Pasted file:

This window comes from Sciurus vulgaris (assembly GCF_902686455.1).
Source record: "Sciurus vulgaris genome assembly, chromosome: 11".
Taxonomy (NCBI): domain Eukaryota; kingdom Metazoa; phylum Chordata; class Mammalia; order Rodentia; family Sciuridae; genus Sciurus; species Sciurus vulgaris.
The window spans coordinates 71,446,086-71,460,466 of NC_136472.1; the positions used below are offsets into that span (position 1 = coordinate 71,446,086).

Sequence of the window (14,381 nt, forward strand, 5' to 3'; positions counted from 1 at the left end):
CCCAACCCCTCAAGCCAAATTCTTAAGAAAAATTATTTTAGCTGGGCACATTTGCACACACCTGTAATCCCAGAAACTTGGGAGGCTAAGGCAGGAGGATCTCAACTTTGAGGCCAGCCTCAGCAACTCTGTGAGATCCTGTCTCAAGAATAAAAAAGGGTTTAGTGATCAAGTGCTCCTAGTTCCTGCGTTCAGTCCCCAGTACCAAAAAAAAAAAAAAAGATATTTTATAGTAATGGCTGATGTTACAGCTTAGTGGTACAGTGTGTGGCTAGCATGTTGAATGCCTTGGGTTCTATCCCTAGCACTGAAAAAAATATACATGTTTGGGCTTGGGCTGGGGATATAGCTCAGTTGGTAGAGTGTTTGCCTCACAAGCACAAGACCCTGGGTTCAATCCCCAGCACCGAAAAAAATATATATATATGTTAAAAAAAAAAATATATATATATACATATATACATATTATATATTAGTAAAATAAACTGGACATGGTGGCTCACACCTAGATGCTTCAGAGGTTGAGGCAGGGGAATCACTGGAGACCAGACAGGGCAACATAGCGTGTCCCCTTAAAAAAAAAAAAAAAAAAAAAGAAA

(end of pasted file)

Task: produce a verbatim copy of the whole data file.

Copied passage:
This window comes from Sciurus vulgaris (assembly GCF_902686455.1).
Source record: "Sciurus vulgaris genome assembly, chromosome: 11".
Taxonomy (NCBI): domain Eukaryota; kingdom Metazoa; phylum Chordata; class Mammalia; order Rodentia; family Sciuridae; genus Sciurus; species Sciurus vulgaris.
The window spans coordinates 71,446,086-71,460,466 of NC_136472.1; the positions used below are offsets into that span (position 1 = coordinate 71,446,086).

Sequence of the window (14,381 nt, forward strand, 5' to 3'; positions counted from 1 at the left end):
CCCAACCCCTCAAGCCAAATTCTTAAGAAAAATTATTTTAGCTGGGCACATTTGCACACACCTGTAATCCCAGAAACTTGGGAGGCTAAGGCAGGAGGATCTCAACTTTGAGGCCAGCCTCAGCAACTCTGTGAGATCCTGTCTCAAGAATAAAAAAGGGTTTAGTGATCAAGTGCTCCTAGTTCCTGCGTTCAGTCCCCAGTACCAAAAAAAAAAAAAAAGATATTTTATAGTAATGGCTGATGTTACAGCTTAGTGGTACAGTGTGTGGCTAGCATGTTGAATGCCTTGGGTTCTATCCCTAGCACTGAAAAAAATATACATGTTTGGGCTTGGGCTGGGGATATAGCTCAGTTGGTAGAGTGTTTGCCTCACAAGCACAAGACCCTGGGTTCAATCCCCAGCACCGAAAAAAATATATATATATGTTAAAAAAAAAAATATATATATATACATATATACATATTATATATTAGTAAAATAAACTGGACATGGTGGCTCACACCTAGATGCTTCAGAGGTTGAGGCAGGGGAATCACTGGAGACCAGACAGGGCAACATAGCGTGTCCCCTTAAAAAAAAAAAAAAAAAAAAAGAAA